Leaders of D-8 countries—Pakistan’s President Asif Ali Zardari, Prime Minister Raja Pervez Ashraf, Nigerian President Goodluck Jonathan, Turkish Prime Minister Recep Tayyip Erdogan, Iranian President Mahmoud Ahmadinejad and Indonesian President Susilo Bambang Yudhoyono pose for a photograph after conclusion of the eighth D-8 summit in Islamabad.
ISLAMABAD: Muslim leaders attended a rare summit in Pakistan yesterday after militant attacks killed 36 people across the country in some of the deadliest violence claimed by the Taliban for months.
The string of attacks on Shias and police and troops underscored the immense security challenge in a country where Taliban and Al Qaeda linked extremists bitterly oppose the US-allied government.
Twenty-three people were killed and 62 wounded overnight in Rawalpindi, the twin city of D8 summit venue Islamabad, where Iranian President Mahmoud Ahmadinejad and Turkish Prime Minister Recep Tayyip Erdogan were among the guests.
Police said a suicide bomber struck a procession of Shias who were commemorating the holy month of Muharram, which is frequently targeted by sectarian extremists in Pakistan.
Police used lamps and torches to work through the night and confirmed the final death toll after daybreak. Eight children were among the wounded.
It was the deadliest bombing in Pakistan since 29 people were killed in the northwestern district of Khyber on June 16 and the worst attack on Shias since February 17, when a suicide bomber killed 31 people in northwestern Kurram.
The Pakistani Taliban claimed responsibility for the attack. It also claimed an explosion on Wednesday that killed two people near a Shia mosque in Karachi, and attacks targeting security forces in the northwest which officials said left five police dead.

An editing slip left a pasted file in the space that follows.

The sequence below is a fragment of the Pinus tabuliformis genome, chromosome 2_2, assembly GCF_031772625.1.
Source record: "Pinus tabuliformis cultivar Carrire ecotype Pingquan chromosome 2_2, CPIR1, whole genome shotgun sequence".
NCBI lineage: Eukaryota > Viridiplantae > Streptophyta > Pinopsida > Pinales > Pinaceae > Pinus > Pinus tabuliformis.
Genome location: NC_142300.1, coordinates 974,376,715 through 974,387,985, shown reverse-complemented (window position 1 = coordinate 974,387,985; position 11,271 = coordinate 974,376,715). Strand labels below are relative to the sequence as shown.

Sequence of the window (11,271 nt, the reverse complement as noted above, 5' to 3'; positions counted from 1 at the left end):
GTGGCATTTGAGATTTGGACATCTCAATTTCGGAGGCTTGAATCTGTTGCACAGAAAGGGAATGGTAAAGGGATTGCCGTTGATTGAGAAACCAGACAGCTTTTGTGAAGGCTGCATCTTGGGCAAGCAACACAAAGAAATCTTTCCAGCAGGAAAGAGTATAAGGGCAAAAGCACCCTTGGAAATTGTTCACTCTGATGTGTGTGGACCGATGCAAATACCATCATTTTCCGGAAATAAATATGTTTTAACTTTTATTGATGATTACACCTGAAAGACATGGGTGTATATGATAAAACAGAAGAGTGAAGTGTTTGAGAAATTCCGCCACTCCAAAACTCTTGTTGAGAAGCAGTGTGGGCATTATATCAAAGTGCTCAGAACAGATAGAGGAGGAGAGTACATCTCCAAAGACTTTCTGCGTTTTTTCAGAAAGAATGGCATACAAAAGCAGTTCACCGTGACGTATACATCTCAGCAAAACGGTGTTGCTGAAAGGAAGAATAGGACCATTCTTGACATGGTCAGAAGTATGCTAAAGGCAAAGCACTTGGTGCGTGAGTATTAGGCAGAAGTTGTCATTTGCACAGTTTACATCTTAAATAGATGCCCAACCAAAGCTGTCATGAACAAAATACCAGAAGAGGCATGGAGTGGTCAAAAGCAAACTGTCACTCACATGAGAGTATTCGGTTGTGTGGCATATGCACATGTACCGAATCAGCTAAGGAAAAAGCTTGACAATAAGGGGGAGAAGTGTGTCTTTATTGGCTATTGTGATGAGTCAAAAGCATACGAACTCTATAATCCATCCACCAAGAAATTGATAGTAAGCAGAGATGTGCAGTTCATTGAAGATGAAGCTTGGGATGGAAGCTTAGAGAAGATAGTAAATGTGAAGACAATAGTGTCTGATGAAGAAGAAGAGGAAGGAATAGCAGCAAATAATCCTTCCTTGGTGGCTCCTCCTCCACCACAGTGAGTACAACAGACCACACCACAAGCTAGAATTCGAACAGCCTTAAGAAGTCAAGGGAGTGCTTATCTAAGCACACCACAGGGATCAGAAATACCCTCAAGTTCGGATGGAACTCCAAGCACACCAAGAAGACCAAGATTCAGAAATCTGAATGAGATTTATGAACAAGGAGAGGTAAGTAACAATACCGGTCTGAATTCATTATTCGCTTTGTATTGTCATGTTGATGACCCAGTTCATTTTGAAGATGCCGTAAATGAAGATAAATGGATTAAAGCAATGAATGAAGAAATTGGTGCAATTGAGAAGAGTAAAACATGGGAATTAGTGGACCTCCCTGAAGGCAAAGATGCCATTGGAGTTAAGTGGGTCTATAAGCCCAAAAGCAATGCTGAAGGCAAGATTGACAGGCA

In two other attacks for which no one claimed responsibility, militants attacked a police post yesterday on the outskirts of the northwestern city of Peshawar, killing one police official and abducting another.
In the southwestern city of Quetta on Wednesday an army vehicle escorting children home from school was targeted, killing four soldiers and a woman.
Pakistani Taliban spokesman Ehsanullah Ehsan, referring to the suicide bombing, said that Shias are “defiling the Prophet”.
The Taliban has been fighting an insurgency against security forces since 2007, one of the chief reasons why Pakistan so rarely hosts international events.
“It seems the new breed of religious zealots wanted to tell the D8 dignitaries all about the mess the Islamic Republic of Pakistan has been turned into,” said the country’s independent human rights commission in a statement.
But Pakistan has been determined that yesterday’s Developing Eight (D8) summit will present a different image of the country as it gathers together Bangladesh, Egypt, Indonesia, Iran, Nigeria, Malaysia, Turkey and Pakistan to promote trade.
The summit opened more than three hours late with an address from Nigerian President Goodluck Jonathan intended to hand over chairmanship of the D8 to Pakistan.
Islamabad has said it wants the summit to strengthen its international standing and help “remove misconceptions (about the country) created in a section of international media”.
The capital was in lockdown to safeguard the event. Thousands of extra police and paramilitaries deployed and schools were closed, Yesterday it was declared a partial public holiday and motorcycles were banned close to government installations.
India yesterday also asked Pakistan to increase security at its embassy in Islamabad, fearing possible demonstrations or reprisals over its execution of Pakistani militant Mohammed Kasab for his role in the 2008 Mumbai attacks.
Aside from the unrest in Pakistan, eight days of violence between Israel and the Palestinian movement Hamas will loom large over the D8 proceedings.
Egyptian President Mohamed Morsi -- who was thanked by the United States for helping to broker a ceasefire between Israel and Hamas -- bowed out of the talks as his office said he would now stay home to monitor the truce.
Among nations in the D8, which was founded in Istanbul in 1997, Nigeria is the only member which is not majority-Muslim. Its population is roughly divided between Muslims and Christians.